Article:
Cornish choughs spread towards Devon border

Choughs (pic: Mike Coleman)
Image caption The chough disappeared from Cornwall in 1973 before returning in 2001

The Cornish chough has expanded its range into mid Cornwall and in the next decade the species could be breeding in Devon, the RSPB has said.

Choughs that were born in west Cornwall are now living on cliffs between Perranporth and Padstow, it said.

The species returned to Cornwall in 2001. About 21 choughs currently live in the county.

The RSPB said it expected birds from populations in Cornwall and Wales to re-establish the species in Devon.

Claire Mucklow, from the RSPB's Cornwall Chough Project, said it was difficult to predict when the population would cross the Cornwall-Devon border.

She said it depended on how well the population in south Wales was doing and when the birds would start to search for nest sites further afield.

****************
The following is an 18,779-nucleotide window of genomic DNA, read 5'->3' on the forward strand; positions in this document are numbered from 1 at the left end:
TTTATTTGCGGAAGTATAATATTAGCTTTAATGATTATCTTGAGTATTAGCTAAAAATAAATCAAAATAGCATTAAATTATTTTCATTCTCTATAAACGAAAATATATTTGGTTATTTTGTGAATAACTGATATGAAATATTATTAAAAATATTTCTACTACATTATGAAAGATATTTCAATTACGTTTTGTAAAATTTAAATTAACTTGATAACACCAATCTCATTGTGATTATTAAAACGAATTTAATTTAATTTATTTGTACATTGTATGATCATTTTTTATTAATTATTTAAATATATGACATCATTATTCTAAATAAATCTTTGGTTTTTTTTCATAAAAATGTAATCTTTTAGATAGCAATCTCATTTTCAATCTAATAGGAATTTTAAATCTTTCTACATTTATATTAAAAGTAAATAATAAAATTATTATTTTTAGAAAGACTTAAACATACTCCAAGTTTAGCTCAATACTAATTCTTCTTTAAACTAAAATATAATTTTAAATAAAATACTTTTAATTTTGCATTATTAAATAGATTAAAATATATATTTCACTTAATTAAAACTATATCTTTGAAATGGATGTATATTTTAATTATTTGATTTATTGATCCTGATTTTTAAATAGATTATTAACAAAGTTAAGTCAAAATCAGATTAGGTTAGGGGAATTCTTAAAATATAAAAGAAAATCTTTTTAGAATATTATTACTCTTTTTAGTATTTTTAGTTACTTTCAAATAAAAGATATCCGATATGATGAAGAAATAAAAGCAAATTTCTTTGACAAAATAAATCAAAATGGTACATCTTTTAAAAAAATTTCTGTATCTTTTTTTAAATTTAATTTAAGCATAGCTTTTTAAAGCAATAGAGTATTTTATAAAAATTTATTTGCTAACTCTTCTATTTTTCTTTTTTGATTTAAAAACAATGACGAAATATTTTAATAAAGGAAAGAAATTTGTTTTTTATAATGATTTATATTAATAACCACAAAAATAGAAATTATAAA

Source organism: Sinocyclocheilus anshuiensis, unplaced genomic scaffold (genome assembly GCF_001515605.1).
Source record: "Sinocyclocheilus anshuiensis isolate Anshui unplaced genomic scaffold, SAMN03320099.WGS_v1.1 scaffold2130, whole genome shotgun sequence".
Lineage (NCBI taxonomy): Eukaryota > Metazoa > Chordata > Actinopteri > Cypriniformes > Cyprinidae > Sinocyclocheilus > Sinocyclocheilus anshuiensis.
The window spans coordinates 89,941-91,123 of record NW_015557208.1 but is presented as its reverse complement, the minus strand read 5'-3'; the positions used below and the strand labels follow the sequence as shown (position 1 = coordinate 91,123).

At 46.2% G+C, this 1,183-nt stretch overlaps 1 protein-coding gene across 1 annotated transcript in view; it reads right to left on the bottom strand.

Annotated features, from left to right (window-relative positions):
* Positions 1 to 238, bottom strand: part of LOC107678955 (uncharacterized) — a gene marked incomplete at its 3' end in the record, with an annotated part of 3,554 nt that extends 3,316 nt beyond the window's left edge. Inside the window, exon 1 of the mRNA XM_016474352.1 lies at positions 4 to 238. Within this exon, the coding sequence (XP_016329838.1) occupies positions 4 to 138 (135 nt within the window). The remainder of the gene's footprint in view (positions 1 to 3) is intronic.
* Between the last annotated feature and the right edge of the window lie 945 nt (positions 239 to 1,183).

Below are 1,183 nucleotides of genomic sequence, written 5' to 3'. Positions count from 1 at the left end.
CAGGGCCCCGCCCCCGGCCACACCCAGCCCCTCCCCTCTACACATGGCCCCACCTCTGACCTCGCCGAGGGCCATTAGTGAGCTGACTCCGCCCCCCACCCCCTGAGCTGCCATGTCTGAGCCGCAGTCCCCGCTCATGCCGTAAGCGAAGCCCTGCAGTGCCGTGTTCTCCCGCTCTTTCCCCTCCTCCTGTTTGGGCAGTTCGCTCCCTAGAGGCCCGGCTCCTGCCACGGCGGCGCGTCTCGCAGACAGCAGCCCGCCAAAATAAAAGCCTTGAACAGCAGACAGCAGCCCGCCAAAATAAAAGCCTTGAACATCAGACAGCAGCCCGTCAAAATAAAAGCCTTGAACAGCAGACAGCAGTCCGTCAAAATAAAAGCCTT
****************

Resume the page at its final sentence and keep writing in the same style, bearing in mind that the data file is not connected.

The species was historically found at a number of locations in Devon, including Morte Point, Ms Mucklow added.

The chough, a rare member of the crow family, has distinctive red legs and a long red bill.

There were more than 100 pairs in Cornwall but the bird vanished after its food source dried up because of a decline in cliff-top grazing and the use of pesticides.

It eventually disappeared from the county in 1973.

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